CoinEx | Basic Concepts of Futures Trading that Beginners Should Know
It has been 12 years since the birth of cryptocurrency. Meanwhile, crypto contract trading also dates back a very long time. Contracts have always been one of the most popular crypto derivatives and even attracted many beginner investors. However, most newbies are confused by some of the basic concepts of crypto contracts. Therefore, you should first study such basic concepts before starting to trade contracts if you are new to this crypto category.
What is crypto contract trading?
In the crypto space, contract trading allows investors to profit from the rising/falling crypto prices by buying long or selling short. Crypto contracts are similar to conventional contracts, and the only difference between them is that the underlying assets of the former are cryptocurrencies like Bitcoin or Ethereum.
Investors can trade contracts on a crypto exchange. For instance, CoinEx now features multiple futures markets for linear/inverse futures contracts, with a maximum leverage ratio of 100X.
What is futures trading in the crypto context?
Crypto futures are a kind of innovative financial derivatives that works like a market of secured assets, and the price of crypto futures is close to the index price of the underlying assets. Unlike conventional futures, crypto futures do not expire. As such, when trading crypto futures, you may hold the futures until liquidation. For example, on CoinEx, all crypto contracts traded are futures that are available 24/7. In addition, they do not expire and will not be settled.
The primary feature of futures is the adoption of the Funding Fee mechanism, which pegs the futures price to the spot price. In addition, as there is no delivery date, futures introduced a concept called the spot index price and peg the market price of futures to the spot price through the Funding Fee mechanism. On CoinEx, the Funding Fee is paid/received every 8 hours.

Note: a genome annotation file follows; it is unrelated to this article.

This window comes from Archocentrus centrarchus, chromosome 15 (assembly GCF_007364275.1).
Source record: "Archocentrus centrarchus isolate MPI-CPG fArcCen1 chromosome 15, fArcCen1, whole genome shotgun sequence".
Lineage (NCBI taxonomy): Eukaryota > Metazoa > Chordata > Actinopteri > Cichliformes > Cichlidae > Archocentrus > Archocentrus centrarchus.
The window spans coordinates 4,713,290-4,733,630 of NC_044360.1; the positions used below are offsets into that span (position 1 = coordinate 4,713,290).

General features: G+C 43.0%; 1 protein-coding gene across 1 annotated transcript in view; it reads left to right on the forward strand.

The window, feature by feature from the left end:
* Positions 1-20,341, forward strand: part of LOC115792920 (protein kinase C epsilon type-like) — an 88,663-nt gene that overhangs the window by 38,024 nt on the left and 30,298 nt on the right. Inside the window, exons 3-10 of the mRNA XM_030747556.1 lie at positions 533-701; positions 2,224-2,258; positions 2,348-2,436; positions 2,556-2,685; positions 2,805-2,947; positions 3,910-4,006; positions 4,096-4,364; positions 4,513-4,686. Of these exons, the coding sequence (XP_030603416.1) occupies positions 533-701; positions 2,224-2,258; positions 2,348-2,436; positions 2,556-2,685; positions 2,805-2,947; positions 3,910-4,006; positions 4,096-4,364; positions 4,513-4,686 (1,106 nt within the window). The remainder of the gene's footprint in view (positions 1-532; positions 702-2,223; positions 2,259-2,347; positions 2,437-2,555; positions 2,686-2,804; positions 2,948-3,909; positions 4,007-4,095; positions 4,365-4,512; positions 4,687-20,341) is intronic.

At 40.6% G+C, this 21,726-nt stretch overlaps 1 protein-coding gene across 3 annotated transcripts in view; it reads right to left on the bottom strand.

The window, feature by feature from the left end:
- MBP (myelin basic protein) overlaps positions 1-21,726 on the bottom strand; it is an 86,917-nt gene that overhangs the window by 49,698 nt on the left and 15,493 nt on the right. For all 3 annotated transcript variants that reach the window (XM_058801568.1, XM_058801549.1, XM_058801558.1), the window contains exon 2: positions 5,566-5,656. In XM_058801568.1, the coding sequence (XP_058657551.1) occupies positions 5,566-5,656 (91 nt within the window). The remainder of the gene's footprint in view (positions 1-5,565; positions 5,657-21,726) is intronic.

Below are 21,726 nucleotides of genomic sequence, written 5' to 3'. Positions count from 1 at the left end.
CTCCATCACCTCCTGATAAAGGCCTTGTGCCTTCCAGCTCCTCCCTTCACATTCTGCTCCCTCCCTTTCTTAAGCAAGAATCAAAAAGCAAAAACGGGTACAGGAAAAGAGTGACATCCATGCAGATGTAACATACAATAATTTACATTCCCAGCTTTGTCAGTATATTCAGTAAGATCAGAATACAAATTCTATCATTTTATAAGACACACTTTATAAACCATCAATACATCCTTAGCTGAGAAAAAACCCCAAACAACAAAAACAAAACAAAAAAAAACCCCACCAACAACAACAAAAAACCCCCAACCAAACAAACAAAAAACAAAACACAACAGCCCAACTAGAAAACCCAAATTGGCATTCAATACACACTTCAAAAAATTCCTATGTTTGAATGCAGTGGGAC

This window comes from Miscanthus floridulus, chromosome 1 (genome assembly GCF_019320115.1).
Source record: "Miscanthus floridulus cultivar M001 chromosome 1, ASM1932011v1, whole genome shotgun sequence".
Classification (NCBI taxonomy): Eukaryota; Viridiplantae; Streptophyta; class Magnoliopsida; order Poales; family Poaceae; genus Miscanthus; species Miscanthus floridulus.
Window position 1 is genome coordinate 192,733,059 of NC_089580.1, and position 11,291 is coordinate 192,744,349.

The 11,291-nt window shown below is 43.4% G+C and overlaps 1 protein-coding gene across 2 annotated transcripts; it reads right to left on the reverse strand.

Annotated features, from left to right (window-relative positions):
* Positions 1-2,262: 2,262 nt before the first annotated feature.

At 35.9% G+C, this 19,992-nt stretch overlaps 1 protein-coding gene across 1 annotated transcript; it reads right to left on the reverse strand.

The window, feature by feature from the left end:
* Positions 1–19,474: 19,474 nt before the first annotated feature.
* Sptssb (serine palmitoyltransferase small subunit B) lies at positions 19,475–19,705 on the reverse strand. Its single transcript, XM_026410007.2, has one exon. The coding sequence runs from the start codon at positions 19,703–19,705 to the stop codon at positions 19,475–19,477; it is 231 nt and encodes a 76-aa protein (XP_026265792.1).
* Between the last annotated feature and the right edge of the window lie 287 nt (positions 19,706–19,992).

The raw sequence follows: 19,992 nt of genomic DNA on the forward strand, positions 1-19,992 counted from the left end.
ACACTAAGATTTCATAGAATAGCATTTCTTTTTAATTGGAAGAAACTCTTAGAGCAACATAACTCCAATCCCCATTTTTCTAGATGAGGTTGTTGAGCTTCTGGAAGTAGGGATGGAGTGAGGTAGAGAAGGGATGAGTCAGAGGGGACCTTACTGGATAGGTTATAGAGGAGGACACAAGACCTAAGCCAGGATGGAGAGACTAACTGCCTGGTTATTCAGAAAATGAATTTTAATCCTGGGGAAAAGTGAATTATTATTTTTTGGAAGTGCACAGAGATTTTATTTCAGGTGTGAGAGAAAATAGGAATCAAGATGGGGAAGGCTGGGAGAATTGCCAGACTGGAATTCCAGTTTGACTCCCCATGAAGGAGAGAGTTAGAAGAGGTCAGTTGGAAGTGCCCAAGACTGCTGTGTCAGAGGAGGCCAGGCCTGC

If the Funding Rate is positive, long traders will pay the Funding Fee to short traders; if the rate is negative, on the other hand, short traders will pay the Funding Fee to long traders. It should be noted that only traders with an opening position on the settlement hour need to pay/receive the fee. Meanwhile, the Funding Fee is settled only between long traders and short traders, and CoinEx does not participate in the payment/receipt of the Funding Fee.
What are linear/inverse futures contracts?
On CoinEx, linear futures contracts are also called USDT-margined contracts. One feature of such contracts is that investors only need to hold USDT, a stablecoin. In the case of a BTCUSDT linear futures contract, for example, the contract is priced in USDT and also settled with USDT. The advantage of these contracts is that you can trade multiple types of cryptos as long as you hold USDT, which helps you avoid the risks of price swings and lowers the cost of switching between different positions.
Suppose the BTC price goes down when you trade linear futures contracts, the price drop will not affect the value of the underlying asset (USDT) as it is a stablecoin. What this means is that you could avoid the losses arising from price swings of cryptos like BTC and ETH that are required for opening a position and margin payment when you trade inverse futures contracts.
On CoinEx, inverse futures contracts, unlike linear futures contracts, are coin-margined contracts that can only be traded when you hold the settlement coin (e.g. BTC, ETH). In the case of a BTCUSD inverse contract, for instance, though the contract is priced in USD, it is settled with BTC. Suppose the crypto prices go up when you are longing inverse futures contracts with BTC and ETH, you will profit from the price surge, in addition to the long profit, because you will earn the settlement coin when trading these contracts.
As futures trading comes with its risks, beginners should make prudent investment decisions after having fully examined the basic concepts and the relevant facts about crypto futures.